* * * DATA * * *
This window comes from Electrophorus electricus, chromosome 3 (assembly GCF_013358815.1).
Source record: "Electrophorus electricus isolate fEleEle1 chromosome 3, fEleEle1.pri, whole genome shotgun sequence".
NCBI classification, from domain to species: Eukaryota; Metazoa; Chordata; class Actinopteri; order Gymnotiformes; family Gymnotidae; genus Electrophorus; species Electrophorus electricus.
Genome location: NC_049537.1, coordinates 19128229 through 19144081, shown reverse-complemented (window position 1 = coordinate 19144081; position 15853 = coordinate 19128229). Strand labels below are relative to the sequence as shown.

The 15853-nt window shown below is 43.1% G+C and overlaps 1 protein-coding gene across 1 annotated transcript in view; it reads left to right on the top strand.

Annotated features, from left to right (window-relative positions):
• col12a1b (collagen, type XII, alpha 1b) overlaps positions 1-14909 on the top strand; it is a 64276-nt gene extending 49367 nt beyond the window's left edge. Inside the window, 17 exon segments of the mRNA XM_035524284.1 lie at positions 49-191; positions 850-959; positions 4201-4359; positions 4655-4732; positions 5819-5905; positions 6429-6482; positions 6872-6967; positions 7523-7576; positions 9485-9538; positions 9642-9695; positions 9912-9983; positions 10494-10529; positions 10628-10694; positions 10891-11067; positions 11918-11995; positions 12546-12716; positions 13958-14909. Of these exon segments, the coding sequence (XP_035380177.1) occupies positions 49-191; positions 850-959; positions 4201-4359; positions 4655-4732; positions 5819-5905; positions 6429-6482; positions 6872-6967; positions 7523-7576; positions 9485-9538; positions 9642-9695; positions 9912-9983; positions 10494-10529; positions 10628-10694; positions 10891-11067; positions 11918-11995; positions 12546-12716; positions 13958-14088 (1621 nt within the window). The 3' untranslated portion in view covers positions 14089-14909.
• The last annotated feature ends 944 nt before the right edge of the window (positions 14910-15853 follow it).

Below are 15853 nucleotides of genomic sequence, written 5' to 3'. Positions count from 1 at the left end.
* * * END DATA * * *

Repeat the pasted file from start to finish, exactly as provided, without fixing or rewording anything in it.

This window comes from Electrophorus electricus, chromosome 3 (assembly GCF_013358815.1).
Source record: "Electrophorus electricus isolate fEleEle1 chromosome 3, fEleEle1.pri, whole genome shotgun sequence".
NCBI classification, from domain to species: Eukaryota; Metazoa; Chordata; class Actinopteri; order Gymnotiformes; family Gymnotidae; genus Electrophorus; species Electrophorus electricus.
Genome location: NC_049537.1, coordinates 19128229 through 19144081, shown reverse-complemented (window position 1 = coordinate 19144081; position 15853 = coordinate 19128229). Strand labels below are relative to the sequence as shown.

The 15853-nt window shown below is 43.1% G+C and overlaps 1 protein-coding gene across 1 annotated transcript in view; it reads left to right on the top strand.

Annotated features, from left to right (window-relative positions):
• col12a1b (collagen, type XII, alpha 1b) overlaps positions 1-14909 on the top strand; it is a 64276-nt gene extending 49367 nt beyond the window's left edge. Inside the window, 17 exon segments of the mRNA XM_035524284.1 lie at positions 49-191; positions 850-959; positions 4201-4359; positions 4655-4732; positions 5819-5905; positions 6429-6482; positions 6872-6967; positions 7523-7576; positions 9485-9538; positions 9642-9695; positions 9912-9983; positions 10494-10529; positions 10628-10694; positions 10891-11067; positions 11918-11995; positions 12546-12716; positions 13958-14909. Of these exon segments, the coding sequence (XP_035380177.1) occupies positions 49-191; positions 850-959; positions 4201-4359; positions 4655-4732; positions 5819-5905; positions 6429-6482; positions 6872-6967; positions 7523-7576; positions 9485-9538; positions 9642-9695; positions 9912-9983; positions 10494-10529; positions 10628-10694; positions 10891-11067; positions 11918-11995; positions 12546-12716; positions 13958-14088 (1621 nt within the window). The 3' untranslated portion in view covers positions 14089-14909.
• The last annotated feature ends 944 nt before the right edge of the window (positions 14910-15853 follow it).

Below are 15853 nucleotides of genomic sequence, written 5' to 3'. Positions count from 1 at the left end.